Dread sets in as you realize the promotional newsletter sent your readers to a dead website. All because you skimped on paying for hosting that had good server uptime.
Your stomach sinks as the email fails to connect — costing you thousands from lost sales. The burned recipients shoot aggravated emails. They develop a mistrust for your brand.
These occurrences can and will happen when running an e-commerce site.
What can you do to avoid these big mishaps?
Let’s explore the options.
The Shocking Cost of Downtime
Two main thoughts will immediately come to mind during an outage:
- How much am I losing?
- How much will it cost?
The downtime doesn’t only affect the loss of potential revenue. It has a cascading effect throughout all areas of the business. Each tacking extra costs.
One can guestimate their loss by taking their average revenue and dividing it by the minute.
Example: If the site made $10,000/day then it loses $6.9/min when it’s offline.
The costs extrapolate depending on your industry such as a mortgage site. The number is only truly known when using a downtime calculator. Though, it’s rough estimates because there are other parts of the business that gets hit.
A whopping 64% of small businesses use SaaS for their sales, growth, and productivity. The Software as a Service sector has become integrated with business operations. Any downtime creates a blackout effect.
Saas has penetrated all parts of the business from customer service to shipping.
The downtime now plays into labor costs which grow depending on the size of the team and their salary. Take the number of employees and multiply it by their daily costs and downtime for a rough estimate.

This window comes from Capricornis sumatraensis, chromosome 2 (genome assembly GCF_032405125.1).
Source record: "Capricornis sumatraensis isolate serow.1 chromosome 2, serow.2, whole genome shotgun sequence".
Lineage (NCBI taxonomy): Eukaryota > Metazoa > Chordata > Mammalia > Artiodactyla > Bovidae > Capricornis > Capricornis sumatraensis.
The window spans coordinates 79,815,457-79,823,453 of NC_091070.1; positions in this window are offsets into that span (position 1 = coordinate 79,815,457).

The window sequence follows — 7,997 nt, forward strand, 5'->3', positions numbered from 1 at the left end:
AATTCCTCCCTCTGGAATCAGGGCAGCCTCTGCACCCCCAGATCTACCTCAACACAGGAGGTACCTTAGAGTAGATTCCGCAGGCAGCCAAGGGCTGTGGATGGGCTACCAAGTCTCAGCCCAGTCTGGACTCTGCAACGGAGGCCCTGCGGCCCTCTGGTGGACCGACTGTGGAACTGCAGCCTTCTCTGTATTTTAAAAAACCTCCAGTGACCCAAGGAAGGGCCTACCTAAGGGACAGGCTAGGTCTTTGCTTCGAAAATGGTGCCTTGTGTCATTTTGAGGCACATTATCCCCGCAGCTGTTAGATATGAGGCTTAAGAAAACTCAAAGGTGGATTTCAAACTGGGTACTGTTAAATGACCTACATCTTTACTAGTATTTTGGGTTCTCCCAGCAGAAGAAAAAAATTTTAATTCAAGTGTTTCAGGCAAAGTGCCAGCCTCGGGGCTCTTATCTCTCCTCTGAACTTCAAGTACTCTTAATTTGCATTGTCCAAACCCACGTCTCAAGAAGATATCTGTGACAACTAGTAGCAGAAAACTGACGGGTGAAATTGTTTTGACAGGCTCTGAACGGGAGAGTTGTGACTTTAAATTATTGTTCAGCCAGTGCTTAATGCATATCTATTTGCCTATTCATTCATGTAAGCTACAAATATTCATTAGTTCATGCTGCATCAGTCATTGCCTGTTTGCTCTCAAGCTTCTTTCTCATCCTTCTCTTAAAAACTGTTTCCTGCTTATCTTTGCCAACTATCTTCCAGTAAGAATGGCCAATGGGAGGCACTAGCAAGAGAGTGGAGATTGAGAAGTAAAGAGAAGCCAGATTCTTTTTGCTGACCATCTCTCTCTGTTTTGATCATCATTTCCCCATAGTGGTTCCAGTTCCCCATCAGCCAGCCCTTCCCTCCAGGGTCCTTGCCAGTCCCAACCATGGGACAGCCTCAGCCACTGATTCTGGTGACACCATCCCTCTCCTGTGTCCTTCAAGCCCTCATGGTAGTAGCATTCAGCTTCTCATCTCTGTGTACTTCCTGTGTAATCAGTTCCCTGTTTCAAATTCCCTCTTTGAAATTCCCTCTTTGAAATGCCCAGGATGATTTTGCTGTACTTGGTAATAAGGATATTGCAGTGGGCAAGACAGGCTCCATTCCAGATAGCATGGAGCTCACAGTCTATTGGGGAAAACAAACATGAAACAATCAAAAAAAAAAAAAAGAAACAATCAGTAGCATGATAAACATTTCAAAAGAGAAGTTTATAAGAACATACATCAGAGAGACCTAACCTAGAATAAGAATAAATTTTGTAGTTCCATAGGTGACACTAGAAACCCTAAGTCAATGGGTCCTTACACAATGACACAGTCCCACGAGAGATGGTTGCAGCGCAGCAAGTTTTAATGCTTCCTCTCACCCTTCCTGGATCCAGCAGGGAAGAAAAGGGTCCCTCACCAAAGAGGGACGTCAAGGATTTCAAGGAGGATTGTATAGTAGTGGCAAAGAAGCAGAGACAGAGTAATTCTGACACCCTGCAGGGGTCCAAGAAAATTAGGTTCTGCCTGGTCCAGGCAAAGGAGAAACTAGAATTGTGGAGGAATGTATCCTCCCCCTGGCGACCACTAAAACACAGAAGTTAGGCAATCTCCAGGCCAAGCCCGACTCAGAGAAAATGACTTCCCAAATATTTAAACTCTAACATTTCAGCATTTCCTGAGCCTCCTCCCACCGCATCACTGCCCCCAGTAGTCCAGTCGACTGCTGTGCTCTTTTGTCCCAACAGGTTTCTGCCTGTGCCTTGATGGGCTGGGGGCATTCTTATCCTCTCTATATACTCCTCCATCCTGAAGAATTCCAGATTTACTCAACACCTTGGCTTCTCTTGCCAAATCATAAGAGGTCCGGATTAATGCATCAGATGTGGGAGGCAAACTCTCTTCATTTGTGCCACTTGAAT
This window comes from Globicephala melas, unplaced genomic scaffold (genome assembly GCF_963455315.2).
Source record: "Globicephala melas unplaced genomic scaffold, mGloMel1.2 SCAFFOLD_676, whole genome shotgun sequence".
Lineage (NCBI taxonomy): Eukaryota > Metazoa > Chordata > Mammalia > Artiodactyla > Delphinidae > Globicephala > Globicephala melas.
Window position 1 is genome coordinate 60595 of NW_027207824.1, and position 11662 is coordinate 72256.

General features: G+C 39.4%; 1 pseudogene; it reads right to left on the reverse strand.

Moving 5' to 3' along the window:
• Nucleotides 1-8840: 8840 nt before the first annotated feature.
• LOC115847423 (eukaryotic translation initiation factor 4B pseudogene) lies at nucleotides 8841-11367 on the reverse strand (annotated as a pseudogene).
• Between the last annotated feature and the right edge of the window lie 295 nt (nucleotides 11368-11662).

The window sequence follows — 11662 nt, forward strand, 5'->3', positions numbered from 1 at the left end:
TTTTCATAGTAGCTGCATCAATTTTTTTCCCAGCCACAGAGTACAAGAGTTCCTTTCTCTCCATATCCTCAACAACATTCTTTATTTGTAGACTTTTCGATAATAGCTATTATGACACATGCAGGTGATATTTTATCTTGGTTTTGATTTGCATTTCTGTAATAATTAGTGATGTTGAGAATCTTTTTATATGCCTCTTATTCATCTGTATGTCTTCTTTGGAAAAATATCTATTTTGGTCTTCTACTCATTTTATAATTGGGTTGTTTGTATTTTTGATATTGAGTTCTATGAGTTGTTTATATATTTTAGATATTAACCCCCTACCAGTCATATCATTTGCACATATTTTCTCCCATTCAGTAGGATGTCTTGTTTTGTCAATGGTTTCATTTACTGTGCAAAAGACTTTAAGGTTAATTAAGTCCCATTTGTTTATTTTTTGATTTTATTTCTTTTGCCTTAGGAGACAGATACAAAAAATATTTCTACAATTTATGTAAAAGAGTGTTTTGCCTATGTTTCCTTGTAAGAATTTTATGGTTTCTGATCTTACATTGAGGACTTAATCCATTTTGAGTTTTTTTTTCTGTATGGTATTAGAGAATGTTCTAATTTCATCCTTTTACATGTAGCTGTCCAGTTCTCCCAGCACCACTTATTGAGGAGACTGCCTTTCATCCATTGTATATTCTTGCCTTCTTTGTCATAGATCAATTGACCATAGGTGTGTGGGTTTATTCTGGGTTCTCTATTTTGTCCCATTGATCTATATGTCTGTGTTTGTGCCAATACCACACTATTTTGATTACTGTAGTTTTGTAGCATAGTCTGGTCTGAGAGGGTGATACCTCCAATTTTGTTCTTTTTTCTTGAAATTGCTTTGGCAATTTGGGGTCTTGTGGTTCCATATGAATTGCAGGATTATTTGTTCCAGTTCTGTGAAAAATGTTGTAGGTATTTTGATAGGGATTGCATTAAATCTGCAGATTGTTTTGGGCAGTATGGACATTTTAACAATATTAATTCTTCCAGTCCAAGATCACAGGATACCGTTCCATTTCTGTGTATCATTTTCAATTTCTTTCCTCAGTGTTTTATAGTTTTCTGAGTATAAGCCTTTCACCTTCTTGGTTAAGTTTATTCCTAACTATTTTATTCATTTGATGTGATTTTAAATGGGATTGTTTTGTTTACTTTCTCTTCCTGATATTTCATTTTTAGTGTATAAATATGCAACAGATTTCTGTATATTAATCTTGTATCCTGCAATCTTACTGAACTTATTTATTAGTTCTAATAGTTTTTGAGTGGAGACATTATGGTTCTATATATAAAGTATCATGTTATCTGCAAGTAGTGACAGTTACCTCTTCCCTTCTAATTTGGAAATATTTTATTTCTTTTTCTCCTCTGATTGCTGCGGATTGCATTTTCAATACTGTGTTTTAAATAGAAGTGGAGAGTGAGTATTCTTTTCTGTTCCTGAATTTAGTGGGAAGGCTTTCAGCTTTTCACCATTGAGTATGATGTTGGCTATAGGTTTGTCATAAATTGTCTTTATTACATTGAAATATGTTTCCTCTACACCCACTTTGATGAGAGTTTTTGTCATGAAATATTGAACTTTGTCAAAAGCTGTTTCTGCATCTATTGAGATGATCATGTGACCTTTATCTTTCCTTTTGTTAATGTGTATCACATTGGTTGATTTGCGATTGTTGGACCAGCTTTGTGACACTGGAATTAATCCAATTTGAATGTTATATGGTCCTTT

Backup services and hardware/software fixes aren’t cheap when they’re mission critical. Many recovery services charge a premium for off-hour repairs.
The outage may have also destroyed parts of your server as a result of:
- Malicious attacks
- Hardware faults
- Database corruption
- Employee theft
Those lucky enough will pay less when recovering these important files. But, those without backups could face death by failing to get back to operations.
Companies are accountable to stockholders. The companies may face legal troubles due to lost revenue and service disruption.
Likewise, the downtime may void contracts from missing shipment dates or service calls. The null contract will presents penalties.
It’s not only problems with the parent company, though.
The HealthCare.gov website sees downtimes during critical signup periods. Those unable to complete signup could face penalties due to health insurance mandates. The disruption affects the user and puts them in a legal bind. It ruins public perception of the service — even leading to litigation.
An e-commerce site heavily relies on logistics. A single disrupted day will create an enormous backlog. The company will need to switch to priority shipping. It’s a last-ditch effort to get products to their customers on the promised delivery date.